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The other day I found myself killing time in Chatswood waiting for my car to be serviced. A long stay in a coffee shop seemed a good option but I would need something to read - not too heavy. In a bookshop I found the latest Dan Brown: Origin. Dan might not be le Carré but like Lee Child and Clive Cussler he's a fast and easy read.

A quick flick told me Professor Langdon was on yet another wild-goose-chase around the real churches; art galleries; palaces and tombs of Europe (in this case Spain), with another beautiful yet somehow unattainable woman. In that respect the good professor is not a James Bond nor even Jason Bourne.

I won't be giving much away by telling those of you who have not read Origin that the plot rests on a billionaire computer geek's pre-recorded 'proofs' that: life arises spontaneously as a result of the natural laws of this universe; and that with increasing intervention of technology humans are evolving - so that in a relatively short time our descendants will cease to be human.

While the thwarted multimedia presentation of these 'proofs' to the world makes for a fast paced thriller as the the bodies pile up, the presentation's eventual revelations turn out to be disappointingly mundane. 

Last century I began writing my essay for my then young children: The Meaning of Life in which both of the "breathtaking truths" (referred to on the back cover of Origin) are discussed as current ideas - two decades ago.  See the chapters on Life (particularly in respect of entropy) and Evolution (particularly in respect of technology).

So Origin is not very original. Well, what did readers expect?  This is a popular thriller not a paradigm changing scientific paper or a theological revelation (perhaps as a result of a new Marian Apparition?).

 

Post Script

Since writing this commentary the scientific world has been taken aback by the announcement a young scientist, He Jiankui, at the Second International Summit on Human Genome Editing in Hong Kong, that he had successfully used the powerful gene-editing tool CRISPR to edit a gene in several children.  Two girls, twins, have been born and are thriving and another gene-edited baby is on the way.   Thus Human evolution has been given a small shove forward and what is now just a trickle may become a flood.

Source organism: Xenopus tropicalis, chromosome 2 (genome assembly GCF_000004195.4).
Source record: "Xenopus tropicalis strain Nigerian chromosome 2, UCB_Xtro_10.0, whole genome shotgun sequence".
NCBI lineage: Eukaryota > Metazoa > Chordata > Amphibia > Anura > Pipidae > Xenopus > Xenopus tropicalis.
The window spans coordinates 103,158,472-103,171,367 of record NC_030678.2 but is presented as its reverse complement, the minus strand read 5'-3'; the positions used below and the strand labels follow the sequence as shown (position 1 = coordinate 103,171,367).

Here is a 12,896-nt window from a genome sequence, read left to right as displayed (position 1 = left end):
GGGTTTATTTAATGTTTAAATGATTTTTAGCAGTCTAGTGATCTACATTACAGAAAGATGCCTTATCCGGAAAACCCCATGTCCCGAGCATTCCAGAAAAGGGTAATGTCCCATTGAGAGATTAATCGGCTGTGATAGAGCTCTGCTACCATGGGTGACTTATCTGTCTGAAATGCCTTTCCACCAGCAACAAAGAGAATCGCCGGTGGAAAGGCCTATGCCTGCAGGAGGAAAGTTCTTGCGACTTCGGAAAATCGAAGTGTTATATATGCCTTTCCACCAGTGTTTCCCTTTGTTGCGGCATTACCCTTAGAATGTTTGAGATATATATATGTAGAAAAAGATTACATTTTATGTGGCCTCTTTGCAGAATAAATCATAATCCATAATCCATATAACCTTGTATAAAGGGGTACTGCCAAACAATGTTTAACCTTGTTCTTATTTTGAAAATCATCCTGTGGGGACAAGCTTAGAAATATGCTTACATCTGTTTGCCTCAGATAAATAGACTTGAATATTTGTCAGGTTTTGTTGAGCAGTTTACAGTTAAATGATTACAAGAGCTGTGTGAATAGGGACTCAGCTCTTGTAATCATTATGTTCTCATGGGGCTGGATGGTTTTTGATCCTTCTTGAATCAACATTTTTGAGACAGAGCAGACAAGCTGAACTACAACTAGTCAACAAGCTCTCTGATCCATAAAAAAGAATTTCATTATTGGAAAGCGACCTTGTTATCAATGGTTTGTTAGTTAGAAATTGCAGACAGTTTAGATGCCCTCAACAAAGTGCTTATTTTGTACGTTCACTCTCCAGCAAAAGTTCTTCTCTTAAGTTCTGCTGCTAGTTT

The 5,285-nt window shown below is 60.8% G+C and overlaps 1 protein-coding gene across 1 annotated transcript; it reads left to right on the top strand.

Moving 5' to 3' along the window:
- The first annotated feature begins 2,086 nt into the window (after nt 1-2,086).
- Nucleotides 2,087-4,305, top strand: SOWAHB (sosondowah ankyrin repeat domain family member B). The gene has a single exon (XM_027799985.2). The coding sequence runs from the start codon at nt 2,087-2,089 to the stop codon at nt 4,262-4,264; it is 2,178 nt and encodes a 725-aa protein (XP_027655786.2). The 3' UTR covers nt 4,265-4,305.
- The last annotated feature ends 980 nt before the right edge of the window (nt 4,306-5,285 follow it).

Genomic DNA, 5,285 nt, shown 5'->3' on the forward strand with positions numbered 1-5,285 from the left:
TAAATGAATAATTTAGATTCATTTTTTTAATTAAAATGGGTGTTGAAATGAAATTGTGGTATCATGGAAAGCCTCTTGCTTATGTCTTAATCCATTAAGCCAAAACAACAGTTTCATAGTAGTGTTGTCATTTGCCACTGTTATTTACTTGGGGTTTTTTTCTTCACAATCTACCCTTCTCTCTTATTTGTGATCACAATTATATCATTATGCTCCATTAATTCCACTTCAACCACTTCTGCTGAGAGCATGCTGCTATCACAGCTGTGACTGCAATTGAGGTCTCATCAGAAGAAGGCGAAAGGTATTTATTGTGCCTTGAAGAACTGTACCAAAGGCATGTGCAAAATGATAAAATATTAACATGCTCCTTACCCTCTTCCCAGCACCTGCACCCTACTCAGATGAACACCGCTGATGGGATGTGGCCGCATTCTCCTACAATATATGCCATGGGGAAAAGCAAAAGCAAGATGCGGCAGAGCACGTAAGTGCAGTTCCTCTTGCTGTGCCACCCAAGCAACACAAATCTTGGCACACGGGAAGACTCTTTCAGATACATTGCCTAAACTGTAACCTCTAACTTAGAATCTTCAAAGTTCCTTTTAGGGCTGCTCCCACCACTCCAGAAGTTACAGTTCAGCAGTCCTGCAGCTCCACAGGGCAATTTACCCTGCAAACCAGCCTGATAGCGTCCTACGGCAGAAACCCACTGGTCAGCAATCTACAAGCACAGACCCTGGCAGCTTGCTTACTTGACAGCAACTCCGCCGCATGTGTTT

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Travel

Thailand

 

 

In October 2012 flew to India and Nepal with Thai International and so had stopovers in Bangkok in both directions. On our way we had a few days to have a look around.

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Fiction, Recollections & News

The Royal Wedding

 

 

 


It often surprises our international interlocutors, for example in Romania, Russia or Germany, that Australia is a monarchy.  More surprisingly, that our Monarch is not the privileged descendent of an early Australian squatter or more typically a medieval warlord but Queen Elizabeth of Great Britain and Northern Island - who I suppose could qualify as the latter.

Thus unlike those ex-colonial Americans, British Royal weddings are not just about celebrity.  To Australians, Canadians and New Zealanders, in addition to several smaller Commonwealth countries, they have a bearing our shared Monarchy.

Yet in Australia, except for occasional visits and the endorsement of our choice of viceroys, matters royal are mainly the preoccupation of the readers of women's magazines.

That women's magazines enjoy almost exclusive monopoly of this element of the National culture is rather strange in these days of gender equality.  There's nary a mention in the men's magazines.  Scan them as I might at the barber's or when browsing a newsstand - few protagonists who are not engaged in sport; modifying equipment or buildings; or exposing their breasts; get a look in. 

But a Royal wedding hypes things up, so there is collateral involvement.  Husbands and partners are drawn in.

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Opinions and Philosophy

Sum; estis; sunt

(I am; you are; they are)

 

 

What in the World am I doing here?

'Once in a while, I'm standing here, doing something.  And I think, "What in the world am I doing here?" It's a big surprise'
-   Donald Rumsfeld US Secretary of Defence - May 16, 2001, interview with the New York Times

As far as we know humans are the only species on Earth that asks this question. And we have apparently been asking it for a good part of the last 100,000 years.

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